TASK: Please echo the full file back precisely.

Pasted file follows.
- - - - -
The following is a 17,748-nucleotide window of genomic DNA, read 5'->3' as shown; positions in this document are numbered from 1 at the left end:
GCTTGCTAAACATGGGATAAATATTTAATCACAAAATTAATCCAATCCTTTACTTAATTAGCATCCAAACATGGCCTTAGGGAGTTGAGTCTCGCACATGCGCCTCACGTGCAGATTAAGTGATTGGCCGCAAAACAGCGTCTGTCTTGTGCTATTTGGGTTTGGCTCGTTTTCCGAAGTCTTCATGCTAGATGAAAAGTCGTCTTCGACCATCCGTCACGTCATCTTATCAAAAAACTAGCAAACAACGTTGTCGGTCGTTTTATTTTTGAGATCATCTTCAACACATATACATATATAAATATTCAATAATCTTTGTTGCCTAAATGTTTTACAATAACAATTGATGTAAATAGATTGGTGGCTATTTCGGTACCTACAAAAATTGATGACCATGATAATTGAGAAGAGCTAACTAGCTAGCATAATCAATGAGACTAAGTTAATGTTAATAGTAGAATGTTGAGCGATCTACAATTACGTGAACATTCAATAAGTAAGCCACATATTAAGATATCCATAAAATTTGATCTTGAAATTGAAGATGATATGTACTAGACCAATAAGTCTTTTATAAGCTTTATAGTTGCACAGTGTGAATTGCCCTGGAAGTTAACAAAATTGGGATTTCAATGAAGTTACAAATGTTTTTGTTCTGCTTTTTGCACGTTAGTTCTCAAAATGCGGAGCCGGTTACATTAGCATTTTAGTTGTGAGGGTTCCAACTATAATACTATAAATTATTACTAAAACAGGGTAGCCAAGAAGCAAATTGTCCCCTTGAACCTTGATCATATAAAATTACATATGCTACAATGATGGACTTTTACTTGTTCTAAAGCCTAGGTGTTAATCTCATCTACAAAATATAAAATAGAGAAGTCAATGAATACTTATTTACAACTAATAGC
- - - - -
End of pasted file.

The following is a 17,748-nucleotide window of genomic DNA, read 5'->3' as shown; positions in this document are numbered from 1 at the left end:
GCTTGCTAAACATGGGATAAATATTTAATCACAAAATTAATCCAATCCTTTACTTAATTAGCATCCAAACATGGCCTTAGGGAGTTGAGTCTCGCACATGCGCCTCACGTGCAGATTAAGTGATTGGCCGCAAAACAGCGTCTGTCTTGTGCTATTTGGGTTTGGCTCGTTTTCCGAAGTCTTCATGCTAGATGAAAAGTCGTCTTCGACCATCCGTCACGTCATCTTATCAAAAAACTAGCAAACAACGTTGTCGGTCGTTTTATTTTTGAGATCATCTTCAACACATATACATATATAAATATTCAATAATCTTTGTTGCCTAAATGTTTTACAATAACAATTGATGTAAATAGATTGGTGGCTATTTCGGTACCTACAAAAATTGATGACCATGATAATTGAGAAGAGCTAACTAGCTAGCATAATCAATGAGACTAAGTTAATGTTAATAGTAGAATGTTGAGCGATCTACAATTACGTGAACATTCAATAAGTAAGCCACATATTAAGATATCCATAAAATTTGATCTTGAAATTGAAGATGATATGTACTAGACCAATAAGTCTTTTATAAGCTTTATAGTTGCACAGTGTGAATTGCCCTGGAAGTTAACAAAATTGGGATTTCAATGAAGTTACAAATGTTTTTGTTCTGCTTTTTGCACGTTAGTTCTCAAAATGCGGAGCCGGTTACATTAGCATTTTAGTTGTGAGGGTTCCAACTATAATACTATAAATTATTACTAAAACAGGGTAGCCAAGAAGCAAATTGTCCCCTTGAACCTTGATCATATAAAATTACATATGCTACAATGATGGACTTTTACTTGTTCTAAAGCCTAGGTGTTAATCTCATCTACAAAATATAAAATAGAGAAGTCAATGAATACTTATTTACAACTAATAGC